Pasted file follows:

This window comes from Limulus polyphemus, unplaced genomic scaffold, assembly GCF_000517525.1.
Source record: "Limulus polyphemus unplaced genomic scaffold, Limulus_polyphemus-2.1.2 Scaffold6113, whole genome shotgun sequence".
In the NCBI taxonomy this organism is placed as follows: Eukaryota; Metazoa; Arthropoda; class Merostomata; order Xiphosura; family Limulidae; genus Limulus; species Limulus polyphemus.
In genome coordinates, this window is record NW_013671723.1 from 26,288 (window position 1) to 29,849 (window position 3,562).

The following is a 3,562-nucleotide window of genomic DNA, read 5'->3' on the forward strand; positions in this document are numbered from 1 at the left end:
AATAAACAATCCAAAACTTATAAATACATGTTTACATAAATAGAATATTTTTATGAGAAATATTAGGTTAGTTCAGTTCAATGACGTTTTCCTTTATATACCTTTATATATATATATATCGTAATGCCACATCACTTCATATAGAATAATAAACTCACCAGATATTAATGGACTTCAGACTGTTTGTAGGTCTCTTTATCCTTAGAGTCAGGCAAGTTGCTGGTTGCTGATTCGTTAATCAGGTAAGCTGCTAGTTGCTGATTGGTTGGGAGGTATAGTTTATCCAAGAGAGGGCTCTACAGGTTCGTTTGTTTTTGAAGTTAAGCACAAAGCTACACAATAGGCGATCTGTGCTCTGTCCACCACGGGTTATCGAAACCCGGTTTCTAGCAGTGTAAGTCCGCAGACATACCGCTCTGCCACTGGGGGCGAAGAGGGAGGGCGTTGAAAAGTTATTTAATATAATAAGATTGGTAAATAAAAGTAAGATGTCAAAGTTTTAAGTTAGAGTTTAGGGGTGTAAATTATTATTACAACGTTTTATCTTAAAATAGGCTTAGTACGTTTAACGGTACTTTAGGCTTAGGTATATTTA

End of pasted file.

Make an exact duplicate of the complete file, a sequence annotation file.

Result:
This window comes from Limulus polyphemus, unplaced genomic scaffold, assembly GCF_000517525.1.
Source record: "Limulus polyphemus unplaced genomic scaffold, Limulus_polyphemus-2.1.2 Scaffold6113, whole genome shotgun sequence".
In the NCBI taxonomy this organism is placed as follows: Eukaryota; Metazoa; Arthropoda; class Merostomata; order Xiphosura; family Limulidae; genus Limulus; species Limulus polyphemus.
In genome coordinates, this window is record NW_013671723.1 from 26,288 (window position 1) to 29,849 (window position 3,562).

The following is a 3,562-nucleotide window of genomic DNA, read 5'->3' on the forward strand; positions in this document are numbered from 1 at the left end:
AATAAACAATCCAAAACTTATAAATACATGTTTACATAAATAGAATATTTTTATGAGAAATATTAGGTTAGTTCAGTTCAATGACGTTTTCCTTTATATACCTTTATATATATATATATCGTAATGCCACATCACTTCATATAGAATAATAAACTCACCAGATATTAATGGACTTCAGACTGTTTGTAGGTCTCTTTATCCTTAGAGTCAGGCAAGTTGCTGGTTGCTGATTCGTTAATCAGGTAAGCTGCTAGTTGCTGATTGGTTGGGAGGTATAGTTTATCCAAGAGAGGGCTCTACAGGTTCGTTTGTTTTTGAAGTTAAGCACAAAGCTACACAATAGGCGATCTGTGCTCTGTCCACCACGGGTTATCGAAACCCGGTTTCTAGCAGTGTAAGTCCGCAGACATACCGCTCTGCCACTGGGGGCGAAGAGGGAGGGCGTTGAAAAGTTATTTAATATAATAAGATTGGTAAATAAAAGTAAGATGTCAAAGTTTTAAGTTAGAGTTTAGGGGTGTAAATTATTATTACAACGTTTTATCTTAAAATAGGCTTAGTACGTTTAACGGTACTTTAGGCTTAGGTATATTTA